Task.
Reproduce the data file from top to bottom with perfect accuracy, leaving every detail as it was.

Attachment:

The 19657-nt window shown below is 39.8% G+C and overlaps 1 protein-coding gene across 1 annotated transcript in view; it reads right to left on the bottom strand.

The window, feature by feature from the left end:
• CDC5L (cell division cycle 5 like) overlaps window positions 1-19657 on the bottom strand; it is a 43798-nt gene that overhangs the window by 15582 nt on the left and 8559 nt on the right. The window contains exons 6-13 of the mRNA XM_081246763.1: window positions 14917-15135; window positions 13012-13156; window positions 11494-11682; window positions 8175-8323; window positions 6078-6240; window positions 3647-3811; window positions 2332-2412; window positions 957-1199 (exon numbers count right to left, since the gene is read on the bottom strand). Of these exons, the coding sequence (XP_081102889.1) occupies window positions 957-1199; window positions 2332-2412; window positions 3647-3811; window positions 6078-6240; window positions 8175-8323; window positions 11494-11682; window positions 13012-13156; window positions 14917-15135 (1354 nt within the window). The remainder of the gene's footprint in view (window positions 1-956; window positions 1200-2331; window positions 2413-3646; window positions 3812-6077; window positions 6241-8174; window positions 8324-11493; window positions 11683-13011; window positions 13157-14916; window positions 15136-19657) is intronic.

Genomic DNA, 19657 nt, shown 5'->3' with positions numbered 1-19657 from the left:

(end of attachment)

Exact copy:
The 19657-nt window shown below is 39.8% G+C and overlaps 1 protein-coding gene across 1 annotated transcript in view; it reads right to left on the bottom strand.

The window, feature by feature from the left end:
• CDC5L (cell division cycle 5 like) overlaps window positions 1-19657 on the bottom strand; it is a 43798-nt gene that overhangs the window by 15582 nt on the left and 8559 nt on the right. The window contains exons 6-13 of the mRNA XM_081246763.1: window positions 14917-15135; window positions 13012-13156; window positions 11494-11682; window positions 8175-8323; window positions 6078-6240; window positions 3647-3811; window positions 2332-2412; window positions 957-1199 (exon numbers count right to left, since the gene is read on the bottom strand). Of these exons, the coding sequence (XP_081102889.1) occupies window positions 957-1199; window positions 2332-2412; window positions 3647-3811; window positions 6078-6240; window positions 8175-8323; window positions 11494-11682; window positions 13012-13156; window positions 14917-15135 (1354 nt within the window). The remainder of the gene's footprint in view (window positions 1-956; window positions 1200-2331; window positions 2413-3646; window positions 3812-6077; window positions 6241-8174; window positions 8324-11493; window positions 11683-13011; window positions 13157-14916; window positions 15136-19657) is intronic.

Genomic DNA, 19657 nt, shown 5'->3' with positions numbered 1-19657 from the left: